There can be no doubt that each of us, always, can find ways to become a better person.
As Jews, we take it for granted that this is a worthwhile goal, and one which we continually pursue, and make progress towards, but never complete.
We see the bigger picture, that the better I am, the better is the world in which I live, whether or not it's obvious in my daily life.
I'm not talking about learning another language or taking up a new hobby. I'm not talking about finding a better-paying job that allows me to live in a nicer home or see more of the world. These may well improve us, and they may well be worthwhile and appropriate goals. But they are not enough.
What I'm talking about is finding finding the strength of will, the patience, the determination, to behave with greater moral courage.
I'm talking about being willing to treat those around us with more kindness, to be more compassionate to the downtrodden, to denounce acts of oppression and cruelty, to act in ways that create more peace in our homes, in our workplaces, even between countries.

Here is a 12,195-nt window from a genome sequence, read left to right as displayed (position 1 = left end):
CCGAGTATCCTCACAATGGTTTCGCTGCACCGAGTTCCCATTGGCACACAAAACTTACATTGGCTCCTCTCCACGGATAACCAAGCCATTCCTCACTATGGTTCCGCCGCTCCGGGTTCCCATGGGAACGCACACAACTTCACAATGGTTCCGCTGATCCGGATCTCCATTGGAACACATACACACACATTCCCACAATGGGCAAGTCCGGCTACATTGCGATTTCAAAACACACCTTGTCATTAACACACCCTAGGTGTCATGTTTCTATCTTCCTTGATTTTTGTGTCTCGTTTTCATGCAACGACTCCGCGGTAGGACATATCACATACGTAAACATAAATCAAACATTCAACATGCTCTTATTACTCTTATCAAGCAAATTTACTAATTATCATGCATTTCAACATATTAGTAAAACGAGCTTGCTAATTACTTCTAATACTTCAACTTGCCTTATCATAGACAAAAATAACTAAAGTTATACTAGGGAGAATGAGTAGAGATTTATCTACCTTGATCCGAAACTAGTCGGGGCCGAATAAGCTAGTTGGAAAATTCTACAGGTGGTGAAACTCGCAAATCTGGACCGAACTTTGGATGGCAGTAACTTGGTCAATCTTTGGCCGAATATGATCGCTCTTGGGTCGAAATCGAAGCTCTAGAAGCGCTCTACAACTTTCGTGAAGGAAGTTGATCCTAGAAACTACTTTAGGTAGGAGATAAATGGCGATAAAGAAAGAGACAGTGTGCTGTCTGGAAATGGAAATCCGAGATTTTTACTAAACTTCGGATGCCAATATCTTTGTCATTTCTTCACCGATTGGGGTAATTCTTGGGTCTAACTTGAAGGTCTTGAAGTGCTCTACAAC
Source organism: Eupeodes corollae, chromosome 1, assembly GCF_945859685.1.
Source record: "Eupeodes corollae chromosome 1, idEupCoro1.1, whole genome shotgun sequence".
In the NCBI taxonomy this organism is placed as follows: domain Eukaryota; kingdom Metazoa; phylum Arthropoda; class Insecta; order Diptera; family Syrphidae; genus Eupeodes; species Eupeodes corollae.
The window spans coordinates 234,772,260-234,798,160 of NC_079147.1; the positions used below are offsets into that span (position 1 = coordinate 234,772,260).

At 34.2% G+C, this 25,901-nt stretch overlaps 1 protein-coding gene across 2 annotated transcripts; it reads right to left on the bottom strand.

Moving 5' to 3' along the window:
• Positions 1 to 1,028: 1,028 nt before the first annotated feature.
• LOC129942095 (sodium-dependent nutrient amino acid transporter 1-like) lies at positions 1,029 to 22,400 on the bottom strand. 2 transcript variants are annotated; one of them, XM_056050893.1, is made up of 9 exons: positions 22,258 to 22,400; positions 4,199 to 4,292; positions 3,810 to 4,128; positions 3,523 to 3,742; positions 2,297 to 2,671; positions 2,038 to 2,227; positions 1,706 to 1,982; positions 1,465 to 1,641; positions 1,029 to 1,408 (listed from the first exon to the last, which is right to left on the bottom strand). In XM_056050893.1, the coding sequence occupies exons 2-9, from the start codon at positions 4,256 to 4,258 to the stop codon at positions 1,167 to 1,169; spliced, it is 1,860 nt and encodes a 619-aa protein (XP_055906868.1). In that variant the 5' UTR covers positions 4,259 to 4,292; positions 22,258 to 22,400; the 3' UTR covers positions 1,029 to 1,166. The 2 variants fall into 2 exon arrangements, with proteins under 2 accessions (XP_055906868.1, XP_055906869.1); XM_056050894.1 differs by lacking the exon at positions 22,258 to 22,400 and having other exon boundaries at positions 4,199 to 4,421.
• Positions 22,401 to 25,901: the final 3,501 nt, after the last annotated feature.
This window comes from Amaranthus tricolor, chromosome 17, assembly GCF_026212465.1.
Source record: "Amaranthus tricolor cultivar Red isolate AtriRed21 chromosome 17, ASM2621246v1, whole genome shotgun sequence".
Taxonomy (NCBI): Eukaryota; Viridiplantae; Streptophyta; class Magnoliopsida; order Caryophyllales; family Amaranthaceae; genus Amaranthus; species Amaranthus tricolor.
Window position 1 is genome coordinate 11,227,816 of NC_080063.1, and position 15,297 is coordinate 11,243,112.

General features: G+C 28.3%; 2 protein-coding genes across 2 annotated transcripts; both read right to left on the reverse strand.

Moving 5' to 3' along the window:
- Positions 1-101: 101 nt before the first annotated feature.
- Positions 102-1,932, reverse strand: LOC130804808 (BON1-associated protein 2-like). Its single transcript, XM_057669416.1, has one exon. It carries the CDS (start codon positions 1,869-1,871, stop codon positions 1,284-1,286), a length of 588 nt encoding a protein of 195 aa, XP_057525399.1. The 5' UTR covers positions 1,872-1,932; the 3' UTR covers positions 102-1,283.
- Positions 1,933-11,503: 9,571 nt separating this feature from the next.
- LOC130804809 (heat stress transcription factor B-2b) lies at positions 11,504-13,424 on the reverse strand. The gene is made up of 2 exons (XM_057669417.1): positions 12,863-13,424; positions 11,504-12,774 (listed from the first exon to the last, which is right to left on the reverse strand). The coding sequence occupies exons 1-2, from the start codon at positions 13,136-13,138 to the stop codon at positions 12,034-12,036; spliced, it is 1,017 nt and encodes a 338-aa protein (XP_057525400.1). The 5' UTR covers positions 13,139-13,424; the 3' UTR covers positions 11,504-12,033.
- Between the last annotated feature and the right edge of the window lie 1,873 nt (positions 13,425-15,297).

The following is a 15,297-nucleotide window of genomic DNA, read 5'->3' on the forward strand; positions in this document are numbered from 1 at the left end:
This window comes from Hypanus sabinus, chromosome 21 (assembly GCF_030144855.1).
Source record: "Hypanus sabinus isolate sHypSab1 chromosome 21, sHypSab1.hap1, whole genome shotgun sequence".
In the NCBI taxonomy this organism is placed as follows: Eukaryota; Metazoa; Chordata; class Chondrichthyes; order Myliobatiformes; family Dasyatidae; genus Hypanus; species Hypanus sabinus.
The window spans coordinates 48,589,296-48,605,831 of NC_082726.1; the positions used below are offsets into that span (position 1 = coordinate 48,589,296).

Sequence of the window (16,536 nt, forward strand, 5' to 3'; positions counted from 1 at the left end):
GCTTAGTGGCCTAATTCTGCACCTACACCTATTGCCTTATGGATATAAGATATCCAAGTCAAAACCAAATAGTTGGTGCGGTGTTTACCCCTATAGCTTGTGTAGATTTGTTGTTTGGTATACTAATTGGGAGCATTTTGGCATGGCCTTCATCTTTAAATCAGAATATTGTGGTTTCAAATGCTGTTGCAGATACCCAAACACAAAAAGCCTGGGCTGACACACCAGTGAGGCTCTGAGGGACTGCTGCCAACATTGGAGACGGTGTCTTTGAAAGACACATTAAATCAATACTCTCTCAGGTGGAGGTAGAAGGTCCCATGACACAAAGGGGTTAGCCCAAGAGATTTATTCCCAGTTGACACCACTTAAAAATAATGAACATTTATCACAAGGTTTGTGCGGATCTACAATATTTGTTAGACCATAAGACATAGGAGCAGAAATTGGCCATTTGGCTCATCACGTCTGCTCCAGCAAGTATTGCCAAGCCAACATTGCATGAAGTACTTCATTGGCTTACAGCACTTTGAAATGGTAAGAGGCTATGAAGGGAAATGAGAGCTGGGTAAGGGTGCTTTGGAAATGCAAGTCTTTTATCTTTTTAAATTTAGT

I'm talking about being willing to stand up, and keep standing up, against injustice.
I'm talking about being willing to make our voices heard when we find a wrong that needs putting right.
I'm talking about ways to make our lives a beacon of righteousness.
We know it's not easy to do this. We know that we are prone to backsliding, to giving way to less noble priorities.
Pirkei Avot teaches us a principle that I think perfectly captures the balance we need to find between acting for our own needs and acting for the needs of others: If I am not for myself, who will be for me? But if I am for myself only, what am I? If not now, when?
This teaches us that while we should certainly look to our own self-interest, we must also look beyond it. Sometimes that even means doing things that would appear to be counter to our own self-interest.
Our earliest teachers knew what the experience of all the generations since has continued to teach us: our lives can make a huge difference, if we will find the strength to make it happen.
Let us go forward into 5778 with the earnest desire to make such a difference.
--Cantor David Bentley